Now, this is the most important part. In order to give the command to fire, you and your guide must agree on the right signal. I can’t tell you how many times confusion at the trigger has cost me a shot, or made one less than on the mark. If hearing protection is in place, your guide might want to tap three times rapidly on a shoulder. They can also whisper, “Fire” if no hearing protection is in place and the game is far away.
42. So do you have any regrets getting a gun permit?
I don’t regret exercising my right to carry, use, and possess firearms, but I do regret how some reacted to what was really an historical accomplishment. I viewed the getting of the permit as having the potential to fully include the blind in the Bill of Rights. And yet, such has opened my eyes to the law of the jungle nature of our system in that only those with means and good physical stature have complete access to the constitution. This is unfortunate and will move nothing in a positive manner towards solving the problem of gun violence without taking the rights away from innocent others.
Having successfully obtained official documentation from the National Rifle Association, local law-enforcement, and even the U.S. military by passing their guidelines of firearm proficiency, I have used these skills to carry firearms in public for over 13-years as the first totally blind concealed weapons permit holder in the United States—a fact well-researched to be now indisputable. In so doing, I have come to realize that no one in the gun debate is choosing to listen to the facts, immediately going instead to entrenched beliefs that the blind do not recognize and work around their limitations regarding firearms to insure safety and accuracy. That is why I have turned my life’s focus to the great outdoors, where a certain sanity has my marksmanship evaluated only by the amount of game in my freezer. In my opinion, the gun debate has become a repetitive dirge that makes the over-used phrase “Commonsense” appear to have nothing common, or sensible about it. The only thing that unites both sides it seems is the issue of the blind to exercise their Second Amendment rights. In this, everyone seems to think disaster, but where are the numbers? There are none, so I say, “Stop making an issue where none exists.”
Ask yourself, when do people generally feel most vulnerable to attack? The answer is, of course. When your vision is at its weakest, “at night”. And who better to safely maneuver and assess their surroundings in this largely alien environment than someone who always has to do it, sun or moon. While imaginations are rare and wonderful things, they should never be used to conjure up outrageous fictitious scenarios in order to try and take away the freedoms of any group of people. What those opposed to blind people being allowed to exercise their Second Amendment Right to Bear Arms are essentially saying to the mugger or rapist out there is, “Target blind men and women. You can do whatever you want as they can’t identify you, nor will we allow them to defend themselves against you.” And is it then oh right to deny blind people other rights, free speech, do process, and so forth, until those of lesser vision are reduced to something less than human? “It won’t happen to me, because I’m me,” is foolish thinking, as anyone can loose their sight from illness, accident, violence, or old age. No one is immune, trust me, and I don’t think you want your freedoms to vanish with your eyesight.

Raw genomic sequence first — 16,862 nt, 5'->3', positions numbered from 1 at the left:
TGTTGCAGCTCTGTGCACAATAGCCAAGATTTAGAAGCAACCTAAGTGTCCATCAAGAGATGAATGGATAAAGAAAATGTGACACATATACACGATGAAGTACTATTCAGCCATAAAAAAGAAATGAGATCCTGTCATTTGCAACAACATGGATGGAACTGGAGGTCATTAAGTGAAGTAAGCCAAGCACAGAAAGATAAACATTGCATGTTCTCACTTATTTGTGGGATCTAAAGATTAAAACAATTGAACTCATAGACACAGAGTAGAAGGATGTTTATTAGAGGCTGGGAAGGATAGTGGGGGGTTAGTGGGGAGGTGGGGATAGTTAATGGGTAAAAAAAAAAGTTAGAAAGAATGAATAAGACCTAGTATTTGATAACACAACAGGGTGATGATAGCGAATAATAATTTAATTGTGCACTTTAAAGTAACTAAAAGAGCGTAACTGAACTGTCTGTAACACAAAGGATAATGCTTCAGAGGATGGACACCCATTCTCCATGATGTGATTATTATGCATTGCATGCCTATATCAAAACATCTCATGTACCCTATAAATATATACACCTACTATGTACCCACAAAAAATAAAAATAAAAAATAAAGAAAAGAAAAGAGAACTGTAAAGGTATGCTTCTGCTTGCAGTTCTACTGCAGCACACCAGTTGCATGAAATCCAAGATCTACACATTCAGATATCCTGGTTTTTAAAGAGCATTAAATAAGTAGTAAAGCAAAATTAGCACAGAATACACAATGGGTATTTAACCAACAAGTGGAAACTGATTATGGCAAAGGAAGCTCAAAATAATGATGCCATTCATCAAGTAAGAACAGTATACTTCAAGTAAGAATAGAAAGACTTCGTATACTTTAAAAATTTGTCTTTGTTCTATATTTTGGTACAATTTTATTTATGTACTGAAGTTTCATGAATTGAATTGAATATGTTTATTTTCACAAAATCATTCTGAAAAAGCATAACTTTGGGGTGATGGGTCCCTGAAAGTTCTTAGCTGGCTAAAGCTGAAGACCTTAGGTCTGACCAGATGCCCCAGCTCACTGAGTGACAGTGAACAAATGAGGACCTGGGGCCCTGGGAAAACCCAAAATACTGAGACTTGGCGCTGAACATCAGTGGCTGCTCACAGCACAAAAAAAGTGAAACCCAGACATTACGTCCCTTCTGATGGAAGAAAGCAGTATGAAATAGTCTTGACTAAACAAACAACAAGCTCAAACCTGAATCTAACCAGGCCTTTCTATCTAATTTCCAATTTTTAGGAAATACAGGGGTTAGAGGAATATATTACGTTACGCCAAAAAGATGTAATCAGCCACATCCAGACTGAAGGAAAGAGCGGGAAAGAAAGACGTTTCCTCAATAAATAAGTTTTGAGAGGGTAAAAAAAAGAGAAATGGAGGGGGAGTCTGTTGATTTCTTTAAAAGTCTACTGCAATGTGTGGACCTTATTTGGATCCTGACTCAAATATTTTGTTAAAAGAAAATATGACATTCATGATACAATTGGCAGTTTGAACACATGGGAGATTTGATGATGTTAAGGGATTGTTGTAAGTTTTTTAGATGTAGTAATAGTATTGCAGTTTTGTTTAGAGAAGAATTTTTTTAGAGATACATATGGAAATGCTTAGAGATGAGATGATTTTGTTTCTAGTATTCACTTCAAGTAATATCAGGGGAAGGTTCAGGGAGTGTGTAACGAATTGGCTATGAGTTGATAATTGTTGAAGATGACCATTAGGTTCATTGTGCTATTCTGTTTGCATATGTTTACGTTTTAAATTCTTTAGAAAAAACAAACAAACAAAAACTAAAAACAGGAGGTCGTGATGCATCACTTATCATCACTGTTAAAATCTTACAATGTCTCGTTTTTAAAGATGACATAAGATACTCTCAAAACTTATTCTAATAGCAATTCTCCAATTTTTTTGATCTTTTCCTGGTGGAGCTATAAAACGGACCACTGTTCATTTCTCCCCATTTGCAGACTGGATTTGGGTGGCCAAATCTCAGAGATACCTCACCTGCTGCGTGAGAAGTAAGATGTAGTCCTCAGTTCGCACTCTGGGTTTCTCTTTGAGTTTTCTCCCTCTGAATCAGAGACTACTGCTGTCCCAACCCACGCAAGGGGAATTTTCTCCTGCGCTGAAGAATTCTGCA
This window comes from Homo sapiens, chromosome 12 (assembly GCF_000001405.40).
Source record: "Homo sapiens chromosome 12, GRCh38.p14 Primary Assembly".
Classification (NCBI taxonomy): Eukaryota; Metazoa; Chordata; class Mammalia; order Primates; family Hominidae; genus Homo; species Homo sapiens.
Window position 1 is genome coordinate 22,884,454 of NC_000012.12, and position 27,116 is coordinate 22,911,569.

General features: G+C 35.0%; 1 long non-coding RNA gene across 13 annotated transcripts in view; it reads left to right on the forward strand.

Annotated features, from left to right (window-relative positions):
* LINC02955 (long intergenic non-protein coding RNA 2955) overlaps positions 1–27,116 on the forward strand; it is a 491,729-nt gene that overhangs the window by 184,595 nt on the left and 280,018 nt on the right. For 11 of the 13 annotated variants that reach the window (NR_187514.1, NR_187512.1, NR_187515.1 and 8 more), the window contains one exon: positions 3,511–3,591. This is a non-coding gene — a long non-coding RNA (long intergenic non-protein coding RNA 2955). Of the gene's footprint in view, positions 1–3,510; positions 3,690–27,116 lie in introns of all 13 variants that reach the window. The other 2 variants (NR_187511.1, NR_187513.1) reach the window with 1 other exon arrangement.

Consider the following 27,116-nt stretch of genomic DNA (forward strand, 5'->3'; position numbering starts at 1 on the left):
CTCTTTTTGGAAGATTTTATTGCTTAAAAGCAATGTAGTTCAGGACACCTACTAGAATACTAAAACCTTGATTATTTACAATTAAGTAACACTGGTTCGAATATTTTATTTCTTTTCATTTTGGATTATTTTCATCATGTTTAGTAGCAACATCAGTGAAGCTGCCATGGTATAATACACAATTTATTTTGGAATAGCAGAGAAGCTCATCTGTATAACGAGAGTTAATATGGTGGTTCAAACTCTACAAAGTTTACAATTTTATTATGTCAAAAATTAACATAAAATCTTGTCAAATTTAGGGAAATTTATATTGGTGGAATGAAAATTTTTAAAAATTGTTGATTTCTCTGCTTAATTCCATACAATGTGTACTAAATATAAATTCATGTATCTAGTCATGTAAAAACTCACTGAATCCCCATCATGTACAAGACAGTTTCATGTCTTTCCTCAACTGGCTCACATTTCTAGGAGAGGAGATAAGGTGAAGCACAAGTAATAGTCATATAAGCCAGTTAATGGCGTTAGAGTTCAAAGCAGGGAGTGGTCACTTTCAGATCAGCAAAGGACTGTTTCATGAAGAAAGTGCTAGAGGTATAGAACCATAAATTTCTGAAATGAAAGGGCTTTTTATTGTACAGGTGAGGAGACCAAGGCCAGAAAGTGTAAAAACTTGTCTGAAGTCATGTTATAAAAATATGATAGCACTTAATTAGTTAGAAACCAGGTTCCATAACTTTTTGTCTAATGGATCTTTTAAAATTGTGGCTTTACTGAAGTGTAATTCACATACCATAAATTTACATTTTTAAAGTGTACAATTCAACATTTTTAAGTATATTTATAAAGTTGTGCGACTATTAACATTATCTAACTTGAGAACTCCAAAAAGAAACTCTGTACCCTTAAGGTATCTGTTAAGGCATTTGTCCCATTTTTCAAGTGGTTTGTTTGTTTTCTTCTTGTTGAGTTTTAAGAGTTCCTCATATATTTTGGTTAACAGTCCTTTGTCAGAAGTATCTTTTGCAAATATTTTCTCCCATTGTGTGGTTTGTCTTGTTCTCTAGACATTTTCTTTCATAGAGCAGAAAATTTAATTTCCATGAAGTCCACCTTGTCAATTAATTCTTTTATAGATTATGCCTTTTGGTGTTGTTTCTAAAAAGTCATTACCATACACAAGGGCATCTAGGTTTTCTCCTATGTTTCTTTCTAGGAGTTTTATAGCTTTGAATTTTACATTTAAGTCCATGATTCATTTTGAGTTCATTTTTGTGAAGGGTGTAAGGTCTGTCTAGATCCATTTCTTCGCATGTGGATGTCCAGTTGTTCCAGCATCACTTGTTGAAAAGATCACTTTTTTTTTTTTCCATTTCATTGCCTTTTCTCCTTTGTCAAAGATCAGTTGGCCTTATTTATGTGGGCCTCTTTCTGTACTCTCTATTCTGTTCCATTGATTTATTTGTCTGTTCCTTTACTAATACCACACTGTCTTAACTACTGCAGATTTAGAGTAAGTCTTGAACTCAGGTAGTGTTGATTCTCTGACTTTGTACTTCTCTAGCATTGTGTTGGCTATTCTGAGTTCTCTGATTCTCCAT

But always remember, carrying guns is not fun, cool, or somehow makes you a police officer or live action hero. A CCW permit is only meant for the defense of you and yours, meaning yourself; a close friend or relative. But even if you use your weapon in the most righteous manner and escape criminal prosecution, somebody somewhere will most likely file a civil action against you that will require years of lawyers fees and time in court. In addition, there will more than likely be a social price to pay. You may loose your job. You might be excommunicated by the congregation at your place of worship. Your spouse might divorce you. Friends and even relatives might desert you, finding the thought of you killing someone a little too tough to accept. But at the risk of being blunt here, you have to ask yourself if spending your life in a wheelchair or lying in a coffin is a better alternative? The bottom-line is to make sure when you drop that hammer that it is out of 110% necessity.
Above all remember, brains are more important than sight for safe carrying, as it continues to be proven true on the nightly news. Since The Supreme Court’s ruling on the Second Amendment as an individual right, remember that you are an American citizen too and thus you do have a constitutional right to Keep and Bear Arms.